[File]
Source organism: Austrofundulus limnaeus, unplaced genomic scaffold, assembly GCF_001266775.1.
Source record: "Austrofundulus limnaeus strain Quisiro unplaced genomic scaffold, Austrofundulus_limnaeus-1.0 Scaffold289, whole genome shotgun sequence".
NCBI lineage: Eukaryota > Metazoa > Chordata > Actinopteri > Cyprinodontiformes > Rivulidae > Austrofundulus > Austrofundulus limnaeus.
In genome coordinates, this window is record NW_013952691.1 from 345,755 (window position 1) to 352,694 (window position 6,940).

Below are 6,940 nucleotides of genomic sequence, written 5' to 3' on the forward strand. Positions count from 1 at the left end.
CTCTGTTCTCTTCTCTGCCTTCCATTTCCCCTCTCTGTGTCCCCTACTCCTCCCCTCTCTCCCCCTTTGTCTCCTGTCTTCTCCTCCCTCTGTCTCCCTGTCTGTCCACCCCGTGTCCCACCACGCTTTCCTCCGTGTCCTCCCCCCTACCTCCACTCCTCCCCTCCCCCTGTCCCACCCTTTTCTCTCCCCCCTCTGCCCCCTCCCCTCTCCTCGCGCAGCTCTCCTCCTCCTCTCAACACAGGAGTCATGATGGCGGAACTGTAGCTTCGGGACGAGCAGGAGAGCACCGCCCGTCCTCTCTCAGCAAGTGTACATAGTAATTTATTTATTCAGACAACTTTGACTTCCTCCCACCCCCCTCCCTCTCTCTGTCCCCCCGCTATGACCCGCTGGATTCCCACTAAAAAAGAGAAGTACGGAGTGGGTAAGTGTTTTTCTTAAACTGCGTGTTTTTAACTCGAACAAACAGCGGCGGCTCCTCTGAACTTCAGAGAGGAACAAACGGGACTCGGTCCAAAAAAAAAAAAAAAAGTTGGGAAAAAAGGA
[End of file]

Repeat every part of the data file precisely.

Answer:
Source organism: Austrofundulus limnaeus, unplaced genomic scaffold, assembly GCF_001266775.1.
Source record: "Austrofundulus limnaeus strain Quisiro unplaced genomic scaffold, Austrofundulus_limnaeus-1.0 Scaffold289, whole genome shotgun sequence".
NCBI lineage: Eukaryota > Metazoa > Chordata > Actinopteri > Cyprinodontiformes > Rivulidae > Austrofundulus > Austrofundulus limnaeus.
In genome coordinates, this window is record NW_013952691.1 from 345,755 (window position 1) to 352,694 (window position 6,940).

Below are 6,940 nucleotides of genomic sequence, written 5' to 3' on the forward strand. Positions count from 1 at the left end.
CTCTGTTCTCTTCTCTGCCTTCCATTTCCCCTCTCTGTGTCCCCTACTCCTCCCCTCTCTCCCCCTTTGTCTCCTGTCTTCTCCTCCCTCTGTCTCCCTGTCTGTCCACCCCGTGTCCCACCACGCTTTCCTCCGTGTCCTCCCCCCTACCTCCACTCCTCCCCTCCCCCTGTCCCACCCTTTTCTCTCCCCCCTCTGCCCCCTCCCCTCTCCTCGCGCAGCTCTCCTCCTCCTCTCAACACAGGAGTCATGATGGCGGAACTGTAGCTTCGGGACGAGCAGGAGAGCACCGCCCGTCCTCTCTCAGCAAGTGTACATAGTAATTTATTTATTCAGACAACTTTGACTTCCTCCCACCCCCCTCCCTCTCTCTGTCCCCCCGCTATGACCCGCTGGATTCCCACTAAAAAAGAGAAGTACGGAGTGGGTAAGTGTTTTTCTTAAACTGCGTGTTTTTAACTCGAACAAACAGCGGCGGCTCCTCTGAACTTCAGAGAGGAACAAACGGGACTCGGTCCAAAAAAAAAAAAAAAAGTTGGGAAAAAAGGA